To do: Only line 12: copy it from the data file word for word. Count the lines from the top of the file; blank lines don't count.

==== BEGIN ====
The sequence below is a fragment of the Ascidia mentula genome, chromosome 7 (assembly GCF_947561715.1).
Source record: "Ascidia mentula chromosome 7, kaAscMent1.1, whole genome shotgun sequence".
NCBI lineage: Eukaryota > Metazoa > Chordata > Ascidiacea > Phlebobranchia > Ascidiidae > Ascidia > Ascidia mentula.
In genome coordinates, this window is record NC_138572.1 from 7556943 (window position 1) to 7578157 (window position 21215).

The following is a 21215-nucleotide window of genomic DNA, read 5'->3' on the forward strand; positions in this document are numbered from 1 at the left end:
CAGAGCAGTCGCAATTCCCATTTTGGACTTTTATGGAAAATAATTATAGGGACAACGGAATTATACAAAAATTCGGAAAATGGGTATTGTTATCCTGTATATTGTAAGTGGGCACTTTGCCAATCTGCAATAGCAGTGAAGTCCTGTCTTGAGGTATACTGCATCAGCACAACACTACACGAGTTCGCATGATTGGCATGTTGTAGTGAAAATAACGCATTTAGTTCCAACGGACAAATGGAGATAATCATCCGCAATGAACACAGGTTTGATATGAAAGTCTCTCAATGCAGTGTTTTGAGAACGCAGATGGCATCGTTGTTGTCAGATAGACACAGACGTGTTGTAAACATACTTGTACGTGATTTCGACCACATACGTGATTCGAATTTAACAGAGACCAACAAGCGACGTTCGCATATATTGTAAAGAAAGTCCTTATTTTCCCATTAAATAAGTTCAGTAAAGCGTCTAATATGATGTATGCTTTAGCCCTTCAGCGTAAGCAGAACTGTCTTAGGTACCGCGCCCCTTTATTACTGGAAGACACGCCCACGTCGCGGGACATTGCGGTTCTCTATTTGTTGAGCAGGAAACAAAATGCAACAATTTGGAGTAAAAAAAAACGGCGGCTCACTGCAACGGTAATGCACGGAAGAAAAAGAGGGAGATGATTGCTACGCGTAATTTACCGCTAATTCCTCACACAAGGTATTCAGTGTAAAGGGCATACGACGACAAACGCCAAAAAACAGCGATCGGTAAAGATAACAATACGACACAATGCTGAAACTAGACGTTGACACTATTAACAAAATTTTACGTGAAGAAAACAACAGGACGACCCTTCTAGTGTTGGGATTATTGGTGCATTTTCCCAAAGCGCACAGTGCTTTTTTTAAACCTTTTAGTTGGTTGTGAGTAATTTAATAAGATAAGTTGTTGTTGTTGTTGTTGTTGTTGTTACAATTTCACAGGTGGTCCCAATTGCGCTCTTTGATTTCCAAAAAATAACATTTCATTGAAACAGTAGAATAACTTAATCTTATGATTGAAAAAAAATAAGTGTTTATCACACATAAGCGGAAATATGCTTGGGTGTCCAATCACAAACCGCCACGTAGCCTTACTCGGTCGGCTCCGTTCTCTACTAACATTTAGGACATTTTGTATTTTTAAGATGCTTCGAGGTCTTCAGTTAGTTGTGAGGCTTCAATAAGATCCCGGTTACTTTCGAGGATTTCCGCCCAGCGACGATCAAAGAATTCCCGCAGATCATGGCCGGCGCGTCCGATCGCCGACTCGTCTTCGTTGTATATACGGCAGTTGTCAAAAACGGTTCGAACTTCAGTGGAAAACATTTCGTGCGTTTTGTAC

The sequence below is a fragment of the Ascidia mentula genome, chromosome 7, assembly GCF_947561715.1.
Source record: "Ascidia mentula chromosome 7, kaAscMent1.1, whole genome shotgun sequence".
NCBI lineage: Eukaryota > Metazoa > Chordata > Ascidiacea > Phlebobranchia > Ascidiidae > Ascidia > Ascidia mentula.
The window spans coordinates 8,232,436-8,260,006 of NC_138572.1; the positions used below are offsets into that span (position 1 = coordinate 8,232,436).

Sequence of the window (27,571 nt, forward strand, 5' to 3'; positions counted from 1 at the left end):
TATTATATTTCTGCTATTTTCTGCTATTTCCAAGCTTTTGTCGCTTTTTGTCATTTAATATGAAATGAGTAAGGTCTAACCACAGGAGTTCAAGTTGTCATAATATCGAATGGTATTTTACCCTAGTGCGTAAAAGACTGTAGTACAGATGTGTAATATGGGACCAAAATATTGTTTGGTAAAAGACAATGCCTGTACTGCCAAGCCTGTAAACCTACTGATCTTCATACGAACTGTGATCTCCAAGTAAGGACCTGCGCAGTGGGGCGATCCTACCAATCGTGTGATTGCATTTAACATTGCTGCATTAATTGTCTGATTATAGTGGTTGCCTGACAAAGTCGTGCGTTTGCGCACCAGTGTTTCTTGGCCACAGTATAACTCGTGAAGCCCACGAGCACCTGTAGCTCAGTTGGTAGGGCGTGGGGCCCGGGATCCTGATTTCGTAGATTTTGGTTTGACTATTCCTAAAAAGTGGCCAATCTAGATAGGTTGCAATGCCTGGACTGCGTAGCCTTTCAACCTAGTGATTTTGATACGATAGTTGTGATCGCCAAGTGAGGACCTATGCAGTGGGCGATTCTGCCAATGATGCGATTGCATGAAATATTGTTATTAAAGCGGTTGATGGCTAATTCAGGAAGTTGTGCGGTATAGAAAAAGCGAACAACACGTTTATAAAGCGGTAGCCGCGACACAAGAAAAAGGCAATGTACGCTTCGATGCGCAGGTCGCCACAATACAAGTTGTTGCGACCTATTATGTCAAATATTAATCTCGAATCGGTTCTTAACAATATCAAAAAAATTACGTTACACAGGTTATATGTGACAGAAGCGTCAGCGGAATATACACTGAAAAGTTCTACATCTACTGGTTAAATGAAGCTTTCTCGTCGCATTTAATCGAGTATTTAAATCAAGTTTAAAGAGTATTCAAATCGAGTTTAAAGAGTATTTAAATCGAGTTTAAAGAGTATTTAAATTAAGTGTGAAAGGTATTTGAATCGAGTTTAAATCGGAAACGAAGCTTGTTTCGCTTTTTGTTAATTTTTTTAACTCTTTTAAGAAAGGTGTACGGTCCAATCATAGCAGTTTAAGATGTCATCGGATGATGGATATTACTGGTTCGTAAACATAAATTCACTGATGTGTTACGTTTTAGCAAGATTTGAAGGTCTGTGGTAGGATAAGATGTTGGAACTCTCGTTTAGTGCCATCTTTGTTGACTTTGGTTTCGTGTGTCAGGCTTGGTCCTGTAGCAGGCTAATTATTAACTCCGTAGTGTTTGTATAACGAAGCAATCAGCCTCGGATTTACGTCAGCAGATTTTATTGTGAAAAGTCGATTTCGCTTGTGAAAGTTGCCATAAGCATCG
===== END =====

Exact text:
TATTATATTTCTGCTATTTTCTGCTATTTCCAAGCTTTTGTCGCTTTTTGTCATTTAATATGAAATGAGTAAGGTCTAACCACAGGAGTTCAAGTTGTCATAATATCGAATGGTATTTTACCCTAGTGCGTAAAAGACTGTAGTACAGATGTGTAATATGGGACCAAAATATTGTTTGGTAAAAGACAATGCCTGTACTGCCAAGCCTGTAAACCTACTGATCTTCATACGAACTGTGATCTCCAAGTAAGGACCTGCGCAGTGGGGCGATCCTACCAATCGTGTGATTGCATTTAACATTGCTGCATTAATTGTCTGATTATAGTGGTTGCCTGACAAAGTCGTGCGTTTGCGCACCAGTGTTTCTTGGCCACAGTATAACTCGTGAAGCCCACGAGCACCTGTAGCTCAGTTGGTAGGGCGTGGGGCCCGGGATCCTGATTTCGTAGATTTTGGTTTGACTATTCCTAAAAAGTGGCCAATCTAGATAGGTTGCAATGCCTGGACTGCGTAGCCTTTCAACCTAGTGATTTTGATACGATAGTTGTGATCGCCAAGTGAGGACCTATGCAGTGGGCGATTCTGCCAATGATGCGATTGCATGAAATATTGTTATTAAAGCGGTTGATGGCTAATTCAGGAAGTTGTGCGGTATAGAAAAAGCGAACAACACGTTTATAAAGCGGTAGCCGCGACACAAGAAAAAGGCAATGTACGCTTCGATGCGCAGGTCGCCACAATACAAGTTGTTGCGACCTATTATGTCAAATATTAATCTCGAATCGGTTCTTAACAATATCAAAAAAATTACGTTACACAGGTTATATGTGACAGAAGCGTCAGCGGAATATACACTGAAAAGTTCTACATCTACTGGTTAAATGAAGCTTTCTCGTCGCATTTAATCGAGTATTTAAATCAAGTTTAAAGAGTATTCAAATCGAGTTTAAAGAGTATTTAAATCGAGTTTAAAGAGTATTTAAATTAAGTGTGAAAGGTATTTGAATCGAGTTTAAATCGGAAACGAAGCTTGTTTCGCTTTTTGTTAATTTTTTTAACTCTTTTAAGAAAGGTGTACGGTCCAATCATAGCAGTTTAAGATGTCATCGGATGATGGATATTACTGGTTCGTAAACATAAATTCACTGATGTGTTACGTTTTAGCAAGATTTGAAGGTCTGTGGTAGGATAAGATGTTGGAACTCTCGTTTAGTGCCATCTTTGTTGACTTTGGTTTCGTGTGTCAGGCTTGGTCCTGTAGCAGGCTAATTATTAACTCCGTAGTGTTTGTATAACGAAGCAATCAGCCTCGGATTTACGTCAGCAGATTTTATTGTGAAAAGTCGATTTCGCTTGTGAAAGTTGCCATAAGCATCG